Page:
Title Lighting for cycling in the UK—A review Type Journal Article
Year 2015 Publication Lighting Research & Technology Abbreviated Journal
Volume 49 Issue 3 Pages 381-395
Keywords Lighting; Planning; Public Safety
Abstract While UK governments have recently sought to increase cycling activity, it remains a minority interest. One reason for this is the perceived danger of cycling on roads filled with traffic. There is statistical evidence to support this perception; for equal exposure, cyclists are more likely to be seriously injured than either drivers or pedestrians. Lighting has a role to play in reducing the hazards of cycling by enhancing the visibility and conspicuity of cyclists. Unfortunately, it is not at all clear that the current lighting regulations and recommendations for cycling and cyclists are the best that can be achieved or are even adequate for these purposes. A number of actions are suggested that should enable lighting’s contribution to the safety of cyclists to be realized.
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Notes Approved no
Call Number LoNNe @ kyba @ Serial 1766
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Author (down) S Fotios, C Cheal, S Fox,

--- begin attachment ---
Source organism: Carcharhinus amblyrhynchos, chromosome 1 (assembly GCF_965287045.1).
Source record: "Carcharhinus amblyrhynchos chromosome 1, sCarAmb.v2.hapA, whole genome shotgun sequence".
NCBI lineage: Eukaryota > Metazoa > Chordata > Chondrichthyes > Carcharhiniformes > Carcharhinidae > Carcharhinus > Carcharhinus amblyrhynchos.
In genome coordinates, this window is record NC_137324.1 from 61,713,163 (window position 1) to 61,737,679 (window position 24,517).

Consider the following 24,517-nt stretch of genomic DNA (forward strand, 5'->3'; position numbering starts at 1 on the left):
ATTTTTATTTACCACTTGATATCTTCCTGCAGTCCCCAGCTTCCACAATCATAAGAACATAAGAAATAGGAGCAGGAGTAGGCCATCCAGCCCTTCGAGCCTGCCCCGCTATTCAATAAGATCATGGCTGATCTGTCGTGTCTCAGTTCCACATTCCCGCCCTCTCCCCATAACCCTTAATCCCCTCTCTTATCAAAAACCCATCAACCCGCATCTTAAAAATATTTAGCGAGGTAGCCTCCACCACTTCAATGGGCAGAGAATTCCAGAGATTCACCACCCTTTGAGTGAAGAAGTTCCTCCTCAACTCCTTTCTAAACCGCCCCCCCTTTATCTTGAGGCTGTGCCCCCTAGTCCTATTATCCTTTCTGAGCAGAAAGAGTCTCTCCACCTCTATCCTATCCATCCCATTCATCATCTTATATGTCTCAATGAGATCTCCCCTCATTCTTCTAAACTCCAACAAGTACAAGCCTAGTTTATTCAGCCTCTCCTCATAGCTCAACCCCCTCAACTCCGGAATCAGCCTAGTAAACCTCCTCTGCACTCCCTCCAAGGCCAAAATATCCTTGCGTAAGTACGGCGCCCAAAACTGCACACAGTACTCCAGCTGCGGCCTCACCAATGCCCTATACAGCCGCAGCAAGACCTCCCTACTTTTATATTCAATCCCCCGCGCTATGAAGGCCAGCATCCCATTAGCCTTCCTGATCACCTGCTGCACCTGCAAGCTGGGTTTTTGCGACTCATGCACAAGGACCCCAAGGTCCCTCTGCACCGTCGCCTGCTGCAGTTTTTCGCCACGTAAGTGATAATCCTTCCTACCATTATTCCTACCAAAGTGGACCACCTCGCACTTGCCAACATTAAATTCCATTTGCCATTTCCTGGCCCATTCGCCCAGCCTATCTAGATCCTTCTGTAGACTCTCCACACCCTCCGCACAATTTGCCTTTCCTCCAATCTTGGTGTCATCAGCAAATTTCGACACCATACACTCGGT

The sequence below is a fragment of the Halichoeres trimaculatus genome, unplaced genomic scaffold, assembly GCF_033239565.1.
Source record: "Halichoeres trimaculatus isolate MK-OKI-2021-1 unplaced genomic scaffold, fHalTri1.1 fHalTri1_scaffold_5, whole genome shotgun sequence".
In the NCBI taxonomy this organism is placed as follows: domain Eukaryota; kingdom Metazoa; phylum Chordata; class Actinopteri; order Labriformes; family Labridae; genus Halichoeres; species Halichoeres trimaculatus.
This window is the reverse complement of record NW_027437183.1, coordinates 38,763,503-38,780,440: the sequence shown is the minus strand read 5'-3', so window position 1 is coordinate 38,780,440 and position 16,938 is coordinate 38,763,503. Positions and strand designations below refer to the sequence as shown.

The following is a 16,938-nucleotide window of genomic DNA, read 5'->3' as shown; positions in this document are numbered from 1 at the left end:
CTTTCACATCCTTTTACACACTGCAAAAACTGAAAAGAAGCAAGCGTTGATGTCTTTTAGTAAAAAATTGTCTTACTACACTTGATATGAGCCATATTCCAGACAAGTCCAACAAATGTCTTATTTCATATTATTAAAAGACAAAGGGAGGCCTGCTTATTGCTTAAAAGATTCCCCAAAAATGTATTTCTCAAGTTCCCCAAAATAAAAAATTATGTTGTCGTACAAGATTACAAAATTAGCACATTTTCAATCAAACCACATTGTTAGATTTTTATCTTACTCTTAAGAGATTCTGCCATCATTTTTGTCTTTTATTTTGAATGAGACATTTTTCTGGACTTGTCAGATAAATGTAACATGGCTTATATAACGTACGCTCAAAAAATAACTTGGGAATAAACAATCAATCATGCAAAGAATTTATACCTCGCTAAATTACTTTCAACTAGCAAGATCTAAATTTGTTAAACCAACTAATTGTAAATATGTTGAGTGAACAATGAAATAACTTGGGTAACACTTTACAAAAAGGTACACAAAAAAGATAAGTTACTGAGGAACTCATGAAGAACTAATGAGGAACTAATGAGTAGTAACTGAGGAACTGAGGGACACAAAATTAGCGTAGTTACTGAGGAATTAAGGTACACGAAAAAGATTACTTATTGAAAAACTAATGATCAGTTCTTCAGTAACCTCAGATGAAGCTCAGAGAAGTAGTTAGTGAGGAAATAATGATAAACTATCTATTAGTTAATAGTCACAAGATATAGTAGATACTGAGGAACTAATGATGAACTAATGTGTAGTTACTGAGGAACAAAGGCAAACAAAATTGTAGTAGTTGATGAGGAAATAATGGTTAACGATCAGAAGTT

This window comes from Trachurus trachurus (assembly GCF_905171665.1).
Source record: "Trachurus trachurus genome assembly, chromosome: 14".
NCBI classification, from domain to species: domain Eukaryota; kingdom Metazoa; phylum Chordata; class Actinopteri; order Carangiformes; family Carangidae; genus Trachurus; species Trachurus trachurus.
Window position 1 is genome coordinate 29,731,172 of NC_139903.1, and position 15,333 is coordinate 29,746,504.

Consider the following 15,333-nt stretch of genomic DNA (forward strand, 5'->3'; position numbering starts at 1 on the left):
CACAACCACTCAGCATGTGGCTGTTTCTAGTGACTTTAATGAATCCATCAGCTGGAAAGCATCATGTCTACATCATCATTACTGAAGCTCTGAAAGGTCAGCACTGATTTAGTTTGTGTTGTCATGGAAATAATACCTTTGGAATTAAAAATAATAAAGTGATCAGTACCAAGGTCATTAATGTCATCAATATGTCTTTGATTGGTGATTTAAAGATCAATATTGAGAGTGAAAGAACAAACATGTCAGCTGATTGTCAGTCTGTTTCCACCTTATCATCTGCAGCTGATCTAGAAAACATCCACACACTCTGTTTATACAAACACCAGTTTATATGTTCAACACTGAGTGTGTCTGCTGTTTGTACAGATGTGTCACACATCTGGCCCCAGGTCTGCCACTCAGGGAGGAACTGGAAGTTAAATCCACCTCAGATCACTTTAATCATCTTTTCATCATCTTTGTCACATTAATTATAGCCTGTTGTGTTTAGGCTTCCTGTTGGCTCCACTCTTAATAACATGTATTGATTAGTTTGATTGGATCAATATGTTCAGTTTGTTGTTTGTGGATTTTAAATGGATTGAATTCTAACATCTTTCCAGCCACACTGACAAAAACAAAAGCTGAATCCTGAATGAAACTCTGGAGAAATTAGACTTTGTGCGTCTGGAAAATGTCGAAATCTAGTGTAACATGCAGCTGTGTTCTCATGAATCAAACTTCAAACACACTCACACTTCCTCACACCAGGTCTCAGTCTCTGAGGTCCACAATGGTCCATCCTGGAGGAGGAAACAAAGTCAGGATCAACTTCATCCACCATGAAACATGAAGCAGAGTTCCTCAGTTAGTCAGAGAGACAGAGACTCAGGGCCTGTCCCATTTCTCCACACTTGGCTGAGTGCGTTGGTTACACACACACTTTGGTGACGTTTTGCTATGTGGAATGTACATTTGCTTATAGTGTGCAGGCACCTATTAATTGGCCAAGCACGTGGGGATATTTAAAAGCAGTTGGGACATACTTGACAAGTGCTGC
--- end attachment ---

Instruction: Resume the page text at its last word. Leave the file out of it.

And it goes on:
Title The transition between lit and unlit sections of road and detection of driving hazards after dark Type Journal Article
Year 2017 Publication Lighting Research & Technology Abbreviated Journal
Volume 51 Issue 2 Pages 243-261
Keywords Vision; Public Safety; Lighting; Planning
Abstract An experiment to investigate peripheral detection performance during a driver’s transition between lit and unlit sections of road was undertaken. The results suggest that when a driver moves from a lit to an unlit section of road their detection performance decreases almost immediately to that expected for the conditions of the unlit section and that there is no significant change in the subsequent 20-minute period. Tests were conducted at three luminances (0.1, 1.0 and 2.0 cd/m2): while an increase from 0.1 to 1.0 cd/m2 improved detection, a further increase to 2.0 cd/m2 did not. Lighting of two S/P ratios (0.65, 1.40) was examined at 1.0 cd/m2: this did not suggest an effect on detection performance. Taken together, these results suggest that, in the current context, visual performance reached a plateau at 1.0 cd/m2.
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Notes Approved no